I draped the strap of my laptop over the handle of my suitcase and climbed the worn stone staircase to the flat, my back pack heavy on my shoulder. Five centuries does a number on steps, even stone ones. I leaned the suitcase against the wall to unlock the Chubb lock on the thick oak door. A tall thin figure stood silhouetted against the French windows. A man. In my flat? Which one of the men who wanted me dead was he? I threw my pack at him and cannoned onto him, landing on his chest with my knees on his arms. I pushed hard on his windpipe with my right arm. He bucked and turned his head so that I could see his face.
“Well, if it isn’t my esteemed mentor, Sidney Worthington,” I said with relief. “What brings you to Paris?”
“Carruthers, get off of me! Are you trying to kill me?”
I leaned back and helped him to his feet.
“Would have if I’d been armed,” I said. “How did you get in? Paul didn’t say there was anybody here.”
Sidney sat down on the sofa and rubbed his throat.
“I didn’t stop in the café downstairs.”
I put my hands on my hips. “There is no way you picked that lock.”
“The Agency has a key.”
I turned my back on him. “Why am I not surprised?”
The Central Intelligence Agency owns the fifteenth-century stone building where I live and work when I’m not out saving the world.
I turned back. “To return to my question,” I pressed. “What brings you here? You’ve never visited me before. You don’t visit your people. You summon them.”
“I’m on my way to a money-laundering conference in Brussels.”
Sidney is the head of the CIA unit that tracks the vast spider web of dirty money, the billions and billions of dollars that are the profits from crime. Money laundering is big business because crime is big business. From my office in Paris, I pursue the toxic spiders and seize their money.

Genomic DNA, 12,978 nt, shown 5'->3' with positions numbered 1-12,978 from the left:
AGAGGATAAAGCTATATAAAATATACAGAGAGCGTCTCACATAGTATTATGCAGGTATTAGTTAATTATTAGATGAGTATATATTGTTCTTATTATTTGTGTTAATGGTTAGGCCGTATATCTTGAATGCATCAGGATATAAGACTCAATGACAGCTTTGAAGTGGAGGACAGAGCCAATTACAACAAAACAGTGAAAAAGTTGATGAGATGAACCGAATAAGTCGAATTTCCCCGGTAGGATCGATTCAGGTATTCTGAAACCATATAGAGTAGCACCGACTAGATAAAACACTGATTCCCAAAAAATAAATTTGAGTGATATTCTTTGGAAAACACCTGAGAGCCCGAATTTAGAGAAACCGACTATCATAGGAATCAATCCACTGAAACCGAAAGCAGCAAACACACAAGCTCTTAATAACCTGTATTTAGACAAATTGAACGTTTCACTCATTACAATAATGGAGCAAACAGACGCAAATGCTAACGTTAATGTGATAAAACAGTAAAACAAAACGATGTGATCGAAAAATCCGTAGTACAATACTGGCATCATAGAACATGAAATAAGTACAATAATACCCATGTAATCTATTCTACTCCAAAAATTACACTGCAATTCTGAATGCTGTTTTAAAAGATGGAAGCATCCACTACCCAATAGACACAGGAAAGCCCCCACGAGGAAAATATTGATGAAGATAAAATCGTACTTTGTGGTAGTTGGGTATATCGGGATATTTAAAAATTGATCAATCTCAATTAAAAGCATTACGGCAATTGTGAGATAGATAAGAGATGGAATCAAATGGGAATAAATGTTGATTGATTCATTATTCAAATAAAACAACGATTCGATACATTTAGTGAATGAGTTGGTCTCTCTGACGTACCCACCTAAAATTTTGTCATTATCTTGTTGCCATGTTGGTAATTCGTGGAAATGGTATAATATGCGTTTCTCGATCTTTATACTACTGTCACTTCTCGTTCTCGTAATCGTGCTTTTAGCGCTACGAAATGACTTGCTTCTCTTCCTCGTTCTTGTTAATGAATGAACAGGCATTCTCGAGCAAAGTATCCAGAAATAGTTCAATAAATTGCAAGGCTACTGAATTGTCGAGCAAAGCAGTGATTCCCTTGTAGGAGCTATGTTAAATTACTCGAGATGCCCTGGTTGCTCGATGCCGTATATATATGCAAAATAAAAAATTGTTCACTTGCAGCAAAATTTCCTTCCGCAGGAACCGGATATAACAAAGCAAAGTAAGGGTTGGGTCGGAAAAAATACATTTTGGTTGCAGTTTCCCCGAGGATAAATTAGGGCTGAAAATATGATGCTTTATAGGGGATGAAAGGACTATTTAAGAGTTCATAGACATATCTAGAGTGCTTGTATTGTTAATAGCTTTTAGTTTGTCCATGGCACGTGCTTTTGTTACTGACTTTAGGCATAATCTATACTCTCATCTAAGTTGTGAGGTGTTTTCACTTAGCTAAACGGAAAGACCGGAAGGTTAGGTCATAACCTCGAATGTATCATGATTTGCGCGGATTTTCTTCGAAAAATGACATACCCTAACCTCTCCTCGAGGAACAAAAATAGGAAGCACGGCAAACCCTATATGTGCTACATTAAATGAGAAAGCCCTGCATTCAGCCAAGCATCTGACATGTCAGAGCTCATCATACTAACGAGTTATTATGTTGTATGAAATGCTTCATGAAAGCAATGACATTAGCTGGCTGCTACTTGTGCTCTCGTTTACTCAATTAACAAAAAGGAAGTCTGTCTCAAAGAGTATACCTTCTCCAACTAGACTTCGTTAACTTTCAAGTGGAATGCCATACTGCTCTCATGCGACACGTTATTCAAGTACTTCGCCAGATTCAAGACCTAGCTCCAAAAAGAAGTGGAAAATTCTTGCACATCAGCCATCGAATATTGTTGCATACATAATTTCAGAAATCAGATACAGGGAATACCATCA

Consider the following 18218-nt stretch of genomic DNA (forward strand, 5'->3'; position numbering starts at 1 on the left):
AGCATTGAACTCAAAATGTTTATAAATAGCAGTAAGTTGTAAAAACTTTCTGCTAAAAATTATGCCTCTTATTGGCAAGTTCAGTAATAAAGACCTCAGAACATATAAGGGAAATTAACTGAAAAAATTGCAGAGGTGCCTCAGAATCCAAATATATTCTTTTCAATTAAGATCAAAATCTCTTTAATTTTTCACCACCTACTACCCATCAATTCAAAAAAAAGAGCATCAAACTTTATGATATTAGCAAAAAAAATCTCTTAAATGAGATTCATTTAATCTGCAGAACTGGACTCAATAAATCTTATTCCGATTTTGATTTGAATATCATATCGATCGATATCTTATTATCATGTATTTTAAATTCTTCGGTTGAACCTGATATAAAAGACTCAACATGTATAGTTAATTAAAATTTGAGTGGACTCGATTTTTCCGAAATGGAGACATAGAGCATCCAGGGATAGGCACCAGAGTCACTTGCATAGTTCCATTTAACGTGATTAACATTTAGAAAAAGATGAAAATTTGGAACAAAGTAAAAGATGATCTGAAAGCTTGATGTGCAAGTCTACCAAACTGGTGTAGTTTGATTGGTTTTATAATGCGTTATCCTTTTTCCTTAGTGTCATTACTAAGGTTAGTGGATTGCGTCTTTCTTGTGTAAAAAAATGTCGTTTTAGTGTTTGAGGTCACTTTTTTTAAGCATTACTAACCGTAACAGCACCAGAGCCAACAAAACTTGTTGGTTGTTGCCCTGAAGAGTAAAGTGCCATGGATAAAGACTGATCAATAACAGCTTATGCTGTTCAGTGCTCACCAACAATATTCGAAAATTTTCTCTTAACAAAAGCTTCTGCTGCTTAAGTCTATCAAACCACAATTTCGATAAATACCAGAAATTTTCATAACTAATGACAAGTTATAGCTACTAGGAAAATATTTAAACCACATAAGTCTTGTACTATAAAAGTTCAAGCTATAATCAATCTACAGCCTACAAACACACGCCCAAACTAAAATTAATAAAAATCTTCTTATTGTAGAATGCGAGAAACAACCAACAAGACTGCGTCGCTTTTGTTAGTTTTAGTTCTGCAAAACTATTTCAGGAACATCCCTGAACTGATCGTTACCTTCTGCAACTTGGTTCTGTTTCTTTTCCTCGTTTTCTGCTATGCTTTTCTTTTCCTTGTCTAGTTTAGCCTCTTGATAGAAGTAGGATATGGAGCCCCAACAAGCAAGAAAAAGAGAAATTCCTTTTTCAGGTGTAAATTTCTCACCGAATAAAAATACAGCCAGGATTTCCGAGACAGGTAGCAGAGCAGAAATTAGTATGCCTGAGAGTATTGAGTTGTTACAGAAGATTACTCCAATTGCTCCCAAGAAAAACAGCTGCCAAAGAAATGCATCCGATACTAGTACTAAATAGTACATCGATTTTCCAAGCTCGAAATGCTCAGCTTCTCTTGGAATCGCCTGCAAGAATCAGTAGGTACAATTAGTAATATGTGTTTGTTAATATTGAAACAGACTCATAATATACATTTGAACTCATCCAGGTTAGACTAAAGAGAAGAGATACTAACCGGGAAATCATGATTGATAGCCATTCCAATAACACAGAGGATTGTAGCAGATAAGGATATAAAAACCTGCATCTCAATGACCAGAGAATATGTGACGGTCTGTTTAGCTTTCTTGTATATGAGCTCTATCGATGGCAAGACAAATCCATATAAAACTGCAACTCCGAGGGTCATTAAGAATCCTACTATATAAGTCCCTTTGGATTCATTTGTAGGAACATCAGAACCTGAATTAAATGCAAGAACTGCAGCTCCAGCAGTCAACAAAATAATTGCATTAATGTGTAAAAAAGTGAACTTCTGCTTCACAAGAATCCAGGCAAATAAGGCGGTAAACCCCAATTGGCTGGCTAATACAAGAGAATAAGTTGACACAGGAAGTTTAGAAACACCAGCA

“Then you should be in Brussels.” I went to get my suitcase and laptop from the hall where I had left them. “This is Paris.”
“Don’t be a smart-ass.”
“I was a smart-ass when you hired me, Sidney. You didn’t visit me for the sake of my beautiful green eyes. What do you want?”
“A cup of coffee would be nice,” he said, crossing and recrossing his legs. He’s uncertain about whatever it is, I thought. All he has to do is fold his arms across his chest. He folded his arms across his chest.
“So would an answer,” I said.
He ran his hands through his short gray hair. “I need you to go to Fez. You’ve got a reservation on the two o’clock Air France flight to Casablanca.”
“Wrong answer, Sidney. I just got off the red-eye from Baghdad. Usually you let me do my laundry before you dispatch me to save the world again.” I crossed to the window and looked out. There wasn’t any sun in the street. My street never got any sun. “Why?”
“Alicia Harmon, the woman who runs the Femme Aid office in Fez, has vanished, and she’s got to be found. You know the place and the people better than anyone.”
Femme Aid is part of a network of similar offices the Agency set up around the world to monitor human trafficking. It’s a cover, but it actually does provide help for women in distress.
“Nobody’s seen her since the twenty-first of August,” Sidney said.
“My God, Sidney, that’s two weeks! Why didn’t the station in Rabat do something?”
“They did. They couldn’t find a trace.”
“And I will? Why didn’t you send somebody sooner? I’m not the only person on the payroll.”
Sidney joined me at the window.
“I needed you to finish the Baghdad job.”
I turned on him. “Yeah, right. That was real important. I found one and a half-billion dollars, a fraction of what the contractors have stolen. The Swiss banks have had to jack their buildings up several feet to accommodate all the new dollars in their basements. It was all computer work; I could just as easily have done it from here.”
“I needed you there to put the fear of God into them.”
I snorted. “Sidney, they fear neither God nor man. There are too many of them. There are more contractors in Baghdad than there are flies.”
“Look, Lee, you set up that office.”
I would not take the dirty black suits out of my suitcase and put the clean ones in without a fight. I was too tired.
“So what? Why does it have to be me? This is a job for Clandestine.”
“You know Fez and the people. Anybody else would have to waste time reading in, and that would take time, Lee. Time we may not have.”
“Sidney, if you’d sent somebody else in the beginning, you would have had more time.”
“That’s not the point. I didn’t. In her last-”
He didn’t like the way that sounded. “In her most recent report, she wrote that she had found a link to terrorist money.”